Online dating service scams involving
"We cannot stress enough that people need to stop sending money to persons they meet on the Internet and claim to be in the U. military," said Chris Grey, Army CID's spokesman. "We have even seen instances where the Soldier was killed in action and the crooks have used that hero's identity to perpetrate their twisted scam," said CID Special Agent Russel Graves, who has been fielding the hundreds of calls and emails from victims for months."It is heartbreaking to hear these stories over and again of people who have sent thousands of dollars to someone they have never met and sometimes have never even spoken to on the phone." The majority of the "romance scams" as they have been dubbed, are being perpetrated on social media dating-type websites where unsuspecting females are the main target. The scams often involve carefully worded romantic requests for money from the victim to purchase special laptop computers, international telephones, military leave papers, and transportation fees to be used by the fictitious "deployed Soldier" so their false relationship can continue.
The victims are most often unsuspecting women, 30 to 55 years old, who think they are romantically involved on the Internet with an American Soldier, when in fact they are being cyber-robbed by perpetrators thousands of miles away. The perpetrators will often take the true rank and name of a U. Soldier who is honorably serving his country somewhere in the world, marry that up with some photographs of a Soldier off the Internet, and then build a false identity to begin prowling the Internet for victims.The perpetrators often tell the victims that their units do not have telephones or they are not allowed to make calls or they need money to "help keep the Army Internet running." They often say they are widowers and raising a young child on their own to pull on the heartstrings of their victims. "The criminals are preying on the emotions and patriotism of their victims," added Grey. , AOL," etc., routing accounts through numerous locations around the world, and using pay-per-hour Internet cyber cafes, which often times maintain no accountability of use."We've even seen where the crooks said that the Army won't allow the Soldier to access their personal bank accounts or credit cards," said Grey. "These perpetrators, often from other countries, most notably from West African countries, are good at what they do and quite familiar with American culture, but the claims about the Army and its regulations are ridiculous," said Grey. The ability of law enforcement to identify these perpetrators is very limited, so CID officials said individuals must stay on the alert and be personally responsible to protect themselves.Ignore the emails and if your online banking goes awry, call your bank.The criminal on the other end will convince an individual they have been a victim of fraud and will ask for personal information to gain access to accounts."We've even seen instances where the perpetrators are asking the victims for money to "purchase leave papers" from the Army, help pay for medical expenses from combat wounds received, or help pay for their flight home so they can leave the war zone," said Grey.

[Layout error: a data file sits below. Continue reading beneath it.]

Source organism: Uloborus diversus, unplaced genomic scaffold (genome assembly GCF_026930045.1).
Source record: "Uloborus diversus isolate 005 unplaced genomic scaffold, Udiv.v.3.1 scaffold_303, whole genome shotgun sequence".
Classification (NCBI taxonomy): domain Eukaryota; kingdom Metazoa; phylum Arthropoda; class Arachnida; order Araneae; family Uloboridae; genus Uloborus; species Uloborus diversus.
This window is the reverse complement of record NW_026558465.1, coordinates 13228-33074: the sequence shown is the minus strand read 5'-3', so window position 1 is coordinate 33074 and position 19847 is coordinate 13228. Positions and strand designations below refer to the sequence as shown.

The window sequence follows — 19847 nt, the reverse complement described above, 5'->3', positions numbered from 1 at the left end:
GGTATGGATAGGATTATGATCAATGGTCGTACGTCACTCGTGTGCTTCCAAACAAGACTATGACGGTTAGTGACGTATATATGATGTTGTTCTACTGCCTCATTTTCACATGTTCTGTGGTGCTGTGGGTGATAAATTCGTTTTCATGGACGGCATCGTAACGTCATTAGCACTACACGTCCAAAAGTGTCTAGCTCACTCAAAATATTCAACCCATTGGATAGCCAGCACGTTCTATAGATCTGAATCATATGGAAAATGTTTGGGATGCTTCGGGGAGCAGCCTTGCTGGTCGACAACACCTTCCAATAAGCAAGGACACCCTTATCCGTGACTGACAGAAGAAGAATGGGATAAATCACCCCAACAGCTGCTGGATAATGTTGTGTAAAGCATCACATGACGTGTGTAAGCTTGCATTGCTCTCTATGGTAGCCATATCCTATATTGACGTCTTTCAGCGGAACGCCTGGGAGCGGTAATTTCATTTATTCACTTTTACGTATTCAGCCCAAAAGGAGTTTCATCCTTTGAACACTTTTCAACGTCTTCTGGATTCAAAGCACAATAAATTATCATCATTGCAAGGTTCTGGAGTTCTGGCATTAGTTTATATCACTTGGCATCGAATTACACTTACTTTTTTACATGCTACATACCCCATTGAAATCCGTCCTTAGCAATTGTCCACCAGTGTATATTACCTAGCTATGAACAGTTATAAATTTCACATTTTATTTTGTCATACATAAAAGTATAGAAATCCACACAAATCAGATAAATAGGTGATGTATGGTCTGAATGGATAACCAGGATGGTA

These scams are outright theft and are a grave misrepresentation of the U. Army and the tremendous amount of support programs and mechanisms that exist for Soldiers today, especially those serving overseas, said Grey.
If the item or service worth more than £100 (and less than £30,000) then you will be protected by the Consumer Credit Act, which means that the credit card company will be liable for any defects.
Alternatively, you can make purchases using Paypal.
The scams include asking the victim to send money, often thousands of dollars at a time, to a third party address.
Once victims are hooked, the criminals continue their ruse.
This service also allows you to use different currencies, such as US dollars, Canadian dollars, euros and yen.